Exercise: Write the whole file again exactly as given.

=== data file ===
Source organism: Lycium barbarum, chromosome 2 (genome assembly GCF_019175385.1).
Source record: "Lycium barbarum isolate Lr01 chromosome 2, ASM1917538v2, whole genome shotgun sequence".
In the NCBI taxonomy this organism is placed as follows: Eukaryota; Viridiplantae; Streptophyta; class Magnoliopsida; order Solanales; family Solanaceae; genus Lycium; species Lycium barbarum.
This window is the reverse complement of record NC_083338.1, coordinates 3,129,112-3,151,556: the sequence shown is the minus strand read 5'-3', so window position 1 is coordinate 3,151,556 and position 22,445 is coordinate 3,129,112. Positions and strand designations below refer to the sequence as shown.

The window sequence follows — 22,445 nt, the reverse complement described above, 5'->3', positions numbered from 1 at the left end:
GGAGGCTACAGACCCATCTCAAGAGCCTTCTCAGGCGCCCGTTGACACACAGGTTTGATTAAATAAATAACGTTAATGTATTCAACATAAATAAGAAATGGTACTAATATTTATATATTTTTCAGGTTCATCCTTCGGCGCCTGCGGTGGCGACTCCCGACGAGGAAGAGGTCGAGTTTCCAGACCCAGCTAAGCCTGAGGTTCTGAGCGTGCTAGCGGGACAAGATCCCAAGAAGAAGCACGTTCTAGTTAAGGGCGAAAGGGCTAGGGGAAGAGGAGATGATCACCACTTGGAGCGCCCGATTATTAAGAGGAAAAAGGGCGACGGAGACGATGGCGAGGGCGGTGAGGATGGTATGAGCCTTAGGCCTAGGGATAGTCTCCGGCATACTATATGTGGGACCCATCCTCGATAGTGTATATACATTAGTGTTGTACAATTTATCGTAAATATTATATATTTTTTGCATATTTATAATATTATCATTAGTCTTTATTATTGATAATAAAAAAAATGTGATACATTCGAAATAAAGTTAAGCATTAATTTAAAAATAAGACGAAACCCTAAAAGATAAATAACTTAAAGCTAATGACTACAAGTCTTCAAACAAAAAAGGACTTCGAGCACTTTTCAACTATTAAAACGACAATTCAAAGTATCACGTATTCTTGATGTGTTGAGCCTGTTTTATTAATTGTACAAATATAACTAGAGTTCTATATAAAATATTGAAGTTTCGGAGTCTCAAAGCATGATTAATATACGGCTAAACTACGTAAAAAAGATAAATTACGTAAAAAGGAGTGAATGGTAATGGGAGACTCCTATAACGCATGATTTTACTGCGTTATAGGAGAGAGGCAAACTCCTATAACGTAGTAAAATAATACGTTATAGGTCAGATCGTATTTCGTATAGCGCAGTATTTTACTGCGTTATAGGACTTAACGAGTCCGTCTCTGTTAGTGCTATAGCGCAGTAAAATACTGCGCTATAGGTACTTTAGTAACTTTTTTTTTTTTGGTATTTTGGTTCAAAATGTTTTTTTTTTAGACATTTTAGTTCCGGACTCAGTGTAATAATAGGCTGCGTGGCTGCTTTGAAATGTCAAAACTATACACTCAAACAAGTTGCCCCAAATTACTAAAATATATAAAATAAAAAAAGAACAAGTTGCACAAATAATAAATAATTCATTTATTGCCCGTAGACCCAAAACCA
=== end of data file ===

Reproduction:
Source organism: Lycium barbarum, chromosome 2 (genome assembly GCF_019175385.1).
Source record: "Lycium barbarum isolate Lr01 chromosome 2, ASM1917538v2, whole genome shotgun sequence".
In the NCBI taxonomy this organism is placed as follows: Eukaryota; Viridiplantae; Streptophyta; class Magnoliopsida; order Solanales; family Solanaceae; genus Lycium; species Lycium barbarum.
This window is the reverse complement of record NC_083338.1, coordinates 3,129,112-3,151,556: the sequence shown is the minus strand read 5'-3', so window position 1 is coordinate 3,151,556 and position 22,445 is coordinate 3,129,112. Positions and strand designations below refer to the sequence as shown.

The window sequence follows — 22,445 nt, the reverse complement described above, 5'->3', positions numbered from 1 at the left end:
GGAGGCTACAGACCCATCTCAAGAGCCTTCTCAGGCGCCCGTTGACACACAGGTTTGATTAAATAAATAACGTTAATGTATTCAACATAAATAAGAAATGGTACTAATATTTATATATTTTTCAGGTTCATCCTTCGGCGCCTGCGGTGGCGACTCCCGACGAGGAAGAGGTCGAGTTTCCAGACCCAGCTAAGCCTGAGGTTCTGAGCGTGCTAGCGGGACAAGATCCCAAGAAGAAGCACGTTCTAGTTAAGGGCGAAAGGGCTAGGGGAAGAGGAGATGATCACCACTTGGAGCGCCCGATTATTAAGAGGAAAAAGGGCGACGGAGACGATGGCGAGGGCGGTGAGGATGGTATGAGCCTTAGGCCTAGGGATAGTCTCCGGCATACTATATGTGGGACCCATCCTCGATAGTGTATATACATTAGTGTTGTACAATTTATCGTAAATATTATATATTTTTTGCATATTTATAATATTATCATTAGTCTTTATTATTGATAATAAAAAAAATGTGATACATTCGAAATAAAGTTAAGCATTAATTTAAAAATAAGACGAAACCCTAAAAGATAAATAACTTAAAGCTAATGACTACAAGTCTTCAAACAAAAAAGGACTTCGAGCACTTTTCAACTATTAAAACGACAATTCAAAGTATCACGTATTCTTGATGTGTTGAGCCTGTTTTATTAATTGTACAAATATAACTAGAGTTCTATATAAAATATTGAAGTTTCGGAGTCTCAAAGCATGATTAATATACGGCTAAACTACGTAAAAAAGATAAATTACGTAAAAAGGAGTGAATGGTAATGGGAGACTCCTATAACGCATGATTTTACTGCGTTATAGGAGAGAGGCAAACTCCTATAACGTAGTAAAATAATACGTTATAGGTCAGATCGTATTTCGTATAGCGCAGTATTTTACTGCGTTATAGGACTTAACGAGTCCGTCTCTGTTAGTGCTATAGCGCAGTAAAATACTGCGCTATAGGTACTTTAGTAACTTTTTTTTTTTTGGTATTTTGGTTCAAAATGTTTTTTTTTTAGACATTTTAGTTCCGGACTCAGTGTAATAATAGGCTGCGTGGCTGCTTTGAAATGTCAAAACTATACACTCAAACAAGTTGCCCCAAATTACTAAAATATATAAAATAAAAAAAGAACAAGTTGCACAAATAATAAATAATTCATTTATTGCCCGTAGACCCAAAACCA